Meet the Farmer in the City and Patrons day, July 2nd and 3rd.
Hi there! Steph and Éadaoin back again after another busy weekend.
There was plenty of activity around Family Farm on Saturday, 2 July 2016, despite the rain! The day got off to a great start with the milking demonstration at 11.15am, with Louise the zookeeper and Áine our Holstein Friesian dairy cow. Louise explained to visitors how Áine produces a massive 20 litres of milk per day!
Afterwards, on our Family Farm tour, the crowd learned why farmers use the ear tagging system. We also explained the importance of traceability and how the Common Agricultural Policy (CAP) supplies this by policies on food labelling of EU produce. There was much excitement on the tour approaching the pigs as seven little piglets were born just a few days before. Visitors were very lucky as they were the very first people to be introduced to the new piglets.
Agri Aware’s ‘Meet the Farmer in the City’ on Family Farm, farmer Donie Anderson, visited Family Farm as well. Donie is a sheep and tillage farmer from Tallaght, County Dublin. Throughout the day, Donie led farm tours and showed visitors to Family Farm at Dublin Zoo how to make hay ropes. He had many little volunteers helping him out! Hay rope making is an old tradition in rural Ireland. Donie explained to all the visitors at Family Farm how hay ropes were made back in the day, before twine was invented. Once the rope was made there was even a few games of Tug of War! Donie decorated the fences of our Incredible Edibles garden with the rope, to really give Family Farm a more rural feel.
Donie informed members of the public on some of the important aspects of CAP like GLAS, which stands for Green, Low-carbon, Agri-environment Scheme, which is part of Ireland’s Rural Development Programme. GLAS encourages farmers to be environmentally friendly by providing them with annual payments of up to €5,000 when they undertake environmental actions. Donie also mentioned how Areas of Natural Constraint, which are disadvantaged areas, receive support from CAP. Donie was great at communicating how CAP ensures a decent standard of living for farmers, develops rural areas, provides a safe and stable supply of food at an affordable price for consumers and ensures sustainable management of our natural resources. Donie also brought along a bag of wool from one of his sheep he had shorn and explained to visitors of Family Farm how sheep skin secretes an oily substance called lanolin which makes the fleece waterproof.
Sunday, 3 July 2016 was Agri Aware’s Patrons Day at Family Farm, Dublin Zoo. It was a chance for all of Agri Aware’s 70 plus Patrons and their families to attend Family Farm to see the many activities and events which take place in family Farm over the summer months to educate and promote agriculture and food production. To celebrate all things farming related there was a live band playing on the balcony of Haughton House, face painting by the Wishing Chair, spinning by the sheep pen and shearing and also lots of delicious quality food produce from some of Agri Aware’s Patrons. Visitors had a chance to sample grass-fed Irish dairy including milk and cheese, yoghurts and ice cream as well as fresh, local strawberries. It’s safe to say there was something for everyone to enjoy!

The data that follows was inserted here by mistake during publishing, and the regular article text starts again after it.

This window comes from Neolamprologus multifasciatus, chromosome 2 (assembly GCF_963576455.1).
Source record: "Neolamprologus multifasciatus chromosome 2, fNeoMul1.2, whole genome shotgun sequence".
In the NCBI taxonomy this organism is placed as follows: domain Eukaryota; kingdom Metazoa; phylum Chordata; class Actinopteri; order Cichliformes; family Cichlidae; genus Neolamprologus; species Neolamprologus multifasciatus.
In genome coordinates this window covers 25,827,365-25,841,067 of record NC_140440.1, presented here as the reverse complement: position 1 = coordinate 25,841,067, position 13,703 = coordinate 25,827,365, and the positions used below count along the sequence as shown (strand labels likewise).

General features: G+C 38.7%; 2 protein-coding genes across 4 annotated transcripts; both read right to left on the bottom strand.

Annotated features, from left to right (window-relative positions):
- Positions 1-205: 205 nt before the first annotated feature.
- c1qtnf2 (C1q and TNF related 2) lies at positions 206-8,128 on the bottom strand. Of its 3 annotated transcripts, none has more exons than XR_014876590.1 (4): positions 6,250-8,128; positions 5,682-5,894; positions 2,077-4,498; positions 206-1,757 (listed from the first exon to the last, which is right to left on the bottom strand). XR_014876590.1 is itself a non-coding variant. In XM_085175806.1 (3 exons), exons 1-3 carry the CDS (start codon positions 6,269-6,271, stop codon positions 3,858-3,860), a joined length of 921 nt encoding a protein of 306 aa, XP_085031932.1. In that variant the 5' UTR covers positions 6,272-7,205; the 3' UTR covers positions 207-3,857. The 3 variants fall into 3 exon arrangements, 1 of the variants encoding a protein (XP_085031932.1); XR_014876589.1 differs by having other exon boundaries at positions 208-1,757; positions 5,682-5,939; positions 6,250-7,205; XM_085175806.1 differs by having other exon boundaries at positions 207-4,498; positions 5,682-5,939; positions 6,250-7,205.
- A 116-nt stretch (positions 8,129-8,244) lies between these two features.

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As Agri Aware’s Young Farmers, we greeted guests at the zoo entrance and accompanied them to the Family Farmhouse, where Richard Moeran (Chairman of Agri Aware) and Leo Oosterweghal (Director of Dublin Zoo) welcomed Patrons with an opening speech.
Godfrey Potterton, Agri Aware’s ‘Meet the Farmer in the City’ from County Kildare, carried out farm tours, teaching members of the public about the importance of CAP, with particular attention to animal welfare on the farm. This includes animal tagging to ensure that the consumer can trace back their produce to the farm at which it was produced.
Godfrey explained the need to shear sheep coming into the summer months to prevent things such as fly strike and over-heating.
Accompanying the sheep shearing, was wool spinning demonstration, carried out by Irish Guild of Weavers, Spinners and Dyers (IGWSD). They demonstrated the traditional method of spinning yarn for clothing and bedding and the importance of the trade itself. CAP helps to ensure the development of rural areas and with demonstrations like these visitors grow an appreciation for some of the more rural traditions in Ireland.
There was also plenty of fun, interesting pollination activities and information signs in the Family Farm garden. Did you know bees are fundamental for the development of pollinating crops in Ireland? These include apples strawberries, raspberries and many native plant species. Through CAP, an incentive called, The All-Ireland Pollinator Plan was devised to protect these insects by creating strict regulations for the use of pesticides in crop production. Through these measures, we hope to create a friendlier environment for our pollinators to keep balance within our ecosystem, thus CAP creates a place for biodiversity and food security.
It was a successful weekend at Family Farm and visitors really seemed to enjoy themselves. It was wonderful to see such a great turn out. As Young Farmers, we cannot wait until next weekend for our next event where will have another opportunity to educate the public on CAP.
Really looking forward to it and hope to see you there!
Stephanie and Éadaoin.